We stopped at HEB’s supermarket, the one near our home, and the four of us selected sprays of flowers for you. The only flowers I can identify with any assurance are roses, poppies and tulips. I brought you tulips on your birthday last Sunday, but I don’t know what the sprays were that we brought yesterday—whatever species they were, they were fresh and bright and beautiful.

Workmen were busy in your community, placing floral pieces on recent arrivals and seeding and leveling the ground in the newly created area. Underground irrigation is already in place and by midsummer your community should be up to par with older established communities, with headstones in place. Creating and placing those simple marble monuments usually takes six weeks or so following interment. That should give you an idea of how busy the National Cemetery is, and that’s all year long except for holidays and weekends.

After we placed the flowers near your temporary marker and returned to the street, I told our daughter that I would like to tell the children what some people believe, and tell them that they could talk to you if they liked, but that you would not respond in any way.  Their mother seemed to have no problem with that and agreed to it.

I told our grandchildren that lots of people believe that persons that have ascended to a higher plane than on earth are still present in spirit, and can hear comments directed to them, and I told them that if they wished they could go back and talk to you. Both of the children decided they would do that, and spent some time kneeling near you. We don’t know what they said, but I’m sure you were listening.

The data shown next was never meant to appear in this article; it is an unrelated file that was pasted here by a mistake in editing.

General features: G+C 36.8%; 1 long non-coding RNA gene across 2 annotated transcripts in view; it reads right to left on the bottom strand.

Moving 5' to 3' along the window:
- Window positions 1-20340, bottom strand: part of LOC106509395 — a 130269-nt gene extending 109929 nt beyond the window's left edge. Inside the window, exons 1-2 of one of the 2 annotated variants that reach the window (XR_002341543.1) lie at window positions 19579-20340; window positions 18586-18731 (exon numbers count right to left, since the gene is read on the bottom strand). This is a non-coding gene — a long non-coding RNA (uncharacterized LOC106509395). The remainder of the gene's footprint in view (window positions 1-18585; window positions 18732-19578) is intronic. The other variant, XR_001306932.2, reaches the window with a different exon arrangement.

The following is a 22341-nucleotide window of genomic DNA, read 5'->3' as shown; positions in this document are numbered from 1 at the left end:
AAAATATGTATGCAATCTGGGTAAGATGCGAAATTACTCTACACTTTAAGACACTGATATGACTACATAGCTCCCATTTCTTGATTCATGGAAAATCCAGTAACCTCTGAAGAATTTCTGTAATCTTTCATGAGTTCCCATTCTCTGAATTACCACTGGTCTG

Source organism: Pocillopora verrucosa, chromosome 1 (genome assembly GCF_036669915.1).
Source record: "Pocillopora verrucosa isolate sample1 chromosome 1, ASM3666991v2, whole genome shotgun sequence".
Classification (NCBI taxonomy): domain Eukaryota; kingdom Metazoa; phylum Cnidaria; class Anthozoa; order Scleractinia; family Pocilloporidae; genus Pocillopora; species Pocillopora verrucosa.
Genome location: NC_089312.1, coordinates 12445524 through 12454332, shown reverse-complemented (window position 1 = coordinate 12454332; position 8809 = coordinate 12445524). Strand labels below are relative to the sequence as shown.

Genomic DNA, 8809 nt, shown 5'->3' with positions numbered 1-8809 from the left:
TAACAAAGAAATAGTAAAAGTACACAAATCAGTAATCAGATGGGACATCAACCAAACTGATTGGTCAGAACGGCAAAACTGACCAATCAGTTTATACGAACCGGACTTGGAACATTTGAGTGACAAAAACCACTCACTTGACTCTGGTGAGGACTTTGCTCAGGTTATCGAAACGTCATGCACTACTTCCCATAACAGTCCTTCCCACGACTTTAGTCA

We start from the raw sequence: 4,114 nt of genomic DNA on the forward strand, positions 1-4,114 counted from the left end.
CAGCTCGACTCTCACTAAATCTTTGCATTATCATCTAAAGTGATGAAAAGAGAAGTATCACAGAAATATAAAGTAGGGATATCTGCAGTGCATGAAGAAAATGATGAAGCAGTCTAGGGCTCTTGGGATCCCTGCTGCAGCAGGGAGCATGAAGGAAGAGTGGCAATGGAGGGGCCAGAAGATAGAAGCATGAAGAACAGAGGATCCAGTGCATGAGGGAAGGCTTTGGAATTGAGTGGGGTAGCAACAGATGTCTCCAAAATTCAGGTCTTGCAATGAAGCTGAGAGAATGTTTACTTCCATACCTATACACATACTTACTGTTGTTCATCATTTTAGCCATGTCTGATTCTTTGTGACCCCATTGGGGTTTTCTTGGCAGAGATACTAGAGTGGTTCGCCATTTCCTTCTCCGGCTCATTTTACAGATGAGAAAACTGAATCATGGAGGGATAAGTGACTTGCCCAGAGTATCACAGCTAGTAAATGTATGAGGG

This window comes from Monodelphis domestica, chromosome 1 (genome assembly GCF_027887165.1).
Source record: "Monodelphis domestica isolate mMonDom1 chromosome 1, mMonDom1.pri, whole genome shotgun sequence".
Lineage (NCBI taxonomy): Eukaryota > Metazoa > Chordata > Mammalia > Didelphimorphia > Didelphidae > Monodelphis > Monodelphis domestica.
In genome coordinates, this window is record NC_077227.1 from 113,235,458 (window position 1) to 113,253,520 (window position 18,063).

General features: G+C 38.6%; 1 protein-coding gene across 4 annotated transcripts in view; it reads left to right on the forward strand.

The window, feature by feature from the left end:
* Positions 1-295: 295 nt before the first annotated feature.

I made several phone snapshots of the children and their mother placing the flowers, and of the children talking with you, but I won’t make them part of this letter. I’ll just keep them in the phone and let you look over my shoulder to see them.

That’s all for now, but I’ll get back to you with more news as it happens.

I love you more today than yesterday, but less than tomorrow.

Sleep well in heaven, my darling.

Mike

 
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Posted by on December 30, 2010 in death, education, funeral, Military

 

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A brisket for Nephrology . . .

This is a letter to my wife, one of the purest and sweetest beings that God has ever created. Her immortal soul returned to its Creator on Thursday, the eighteenth of November, 2010 at 9:15 in the evening. Immediately after joining Him she left His presence, and anointed with the divine influence of His grace she returned to our mortal world for a few brief moments. Her return is documented and discussed here.

Hi, sweetheart,

I know you’re watching and I’m sure you were part of the annual get-together in the Nephrology Clinic at Brooke Army Medical Center, but I’ll recap the luncheon for you just in case you overlooked some of the folks that attended. It was held on Thursday, December 16, the day that would have been your day for dialysis. You’ll remember that Thursday is the least busy day for the unit. There was only one patient that morning, and I believe that was an in-hospital patient.